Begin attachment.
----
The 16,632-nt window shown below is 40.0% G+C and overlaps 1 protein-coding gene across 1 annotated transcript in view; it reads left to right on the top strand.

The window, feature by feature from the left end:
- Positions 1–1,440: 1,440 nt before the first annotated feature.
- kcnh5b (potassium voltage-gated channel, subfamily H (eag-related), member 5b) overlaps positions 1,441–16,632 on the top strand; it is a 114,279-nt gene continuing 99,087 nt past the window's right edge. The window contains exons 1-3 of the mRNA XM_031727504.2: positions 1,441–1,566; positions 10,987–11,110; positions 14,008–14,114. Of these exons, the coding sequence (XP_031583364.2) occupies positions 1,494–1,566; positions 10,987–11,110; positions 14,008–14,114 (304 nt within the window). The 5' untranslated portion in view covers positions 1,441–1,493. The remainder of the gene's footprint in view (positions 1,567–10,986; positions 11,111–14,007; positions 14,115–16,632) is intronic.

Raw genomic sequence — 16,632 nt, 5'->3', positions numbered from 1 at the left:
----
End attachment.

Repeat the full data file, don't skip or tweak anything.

The 16,632-nt window shown below is 40.0% G+C and overlaps 1 protein-coding gene across 1 annotated transcript in view; it reads left to right on the top strand.

The window, feature by feature from the left end:
- Positions 1–1,440: 1,440 nt before the first annotated feature.
- kcnh5b (potassium voltage-gated channel, subfamily H (eag-related), member 5b) overlaps positions 1,441–16,632 on the top strand; it is a 114,279-nt gene continuing 99,087 nt past the window's right edge. The window contains exons 1-3 of the mRNA XM_031727504.2: positions 1,441–1,566; positions 10,987–11,110; positions 14,008–14,114. Of these exons, the coding sequence (XP_031583364.2) occupies positions 1,494–1,566; positions 10,987–11,110; positions 14,008–14,114 (304 nt within the window). The 5' untranslated portion in view covers positions 1,441–1,493. The remainder of the gene's footprint in view (positions 1,567–10,986; positions 11,111–14,007; positions 14,115–16,632) is intronic.

Raw genomic sequence — 16,632 nt, 5'->3', positions numbered from 1 at the left: